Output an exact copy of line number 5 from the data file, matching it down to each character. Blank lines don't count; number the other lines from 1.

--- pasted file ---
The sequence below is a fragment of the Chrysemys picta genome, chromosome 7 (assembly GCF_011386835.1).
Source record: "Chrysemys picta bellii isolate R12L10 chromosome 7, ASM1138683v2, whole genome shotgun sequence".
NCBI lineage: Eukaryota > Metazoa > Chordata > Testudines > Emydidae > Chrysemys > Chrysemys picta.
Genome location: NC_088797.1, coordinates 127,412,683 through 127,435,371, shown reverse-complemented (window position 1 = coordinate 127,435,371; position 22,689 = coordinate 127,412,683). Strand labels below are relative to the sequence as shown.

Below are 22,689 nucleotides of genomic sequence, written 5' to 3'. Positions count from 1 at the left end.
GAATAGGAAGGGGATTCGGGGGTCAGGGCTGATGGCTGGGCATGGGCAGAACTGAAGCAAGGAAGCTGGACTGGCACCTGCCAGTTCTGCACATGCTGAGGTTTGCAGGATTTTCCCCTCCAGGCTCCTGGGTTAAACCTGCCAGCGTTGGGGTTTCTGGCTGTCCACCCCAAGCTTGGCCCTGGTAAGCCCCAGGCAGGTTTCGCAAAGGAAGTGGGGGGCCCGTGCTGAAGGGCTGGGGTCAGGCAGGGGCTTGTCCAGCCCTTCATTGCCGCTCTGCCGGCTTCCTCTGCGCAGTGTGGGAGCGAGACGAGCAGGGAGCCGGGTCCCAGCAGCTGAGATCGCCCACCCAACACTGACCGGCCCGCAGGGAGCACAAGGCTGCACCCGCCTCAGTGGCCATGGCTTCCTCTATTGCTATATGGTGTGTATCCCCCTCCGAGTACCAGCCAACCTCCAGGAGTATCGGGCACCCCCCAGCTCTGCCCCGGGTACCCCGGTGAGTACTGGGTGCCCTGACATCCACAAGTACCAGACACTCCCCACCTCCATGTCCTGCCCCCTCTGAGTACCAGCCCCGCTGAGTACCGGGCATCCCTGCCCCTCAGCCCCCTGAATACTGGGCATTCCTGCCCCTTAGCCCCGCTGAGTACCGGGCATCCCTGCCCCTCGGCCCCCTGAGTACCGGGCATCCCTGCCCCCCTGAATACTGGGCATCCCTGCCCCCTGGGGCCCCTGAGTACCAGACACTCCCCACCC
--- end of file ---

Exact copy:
Below are 22,689 nucleotides of genomic sequence, written 5' to 3'. Positions count from 1 at the left end.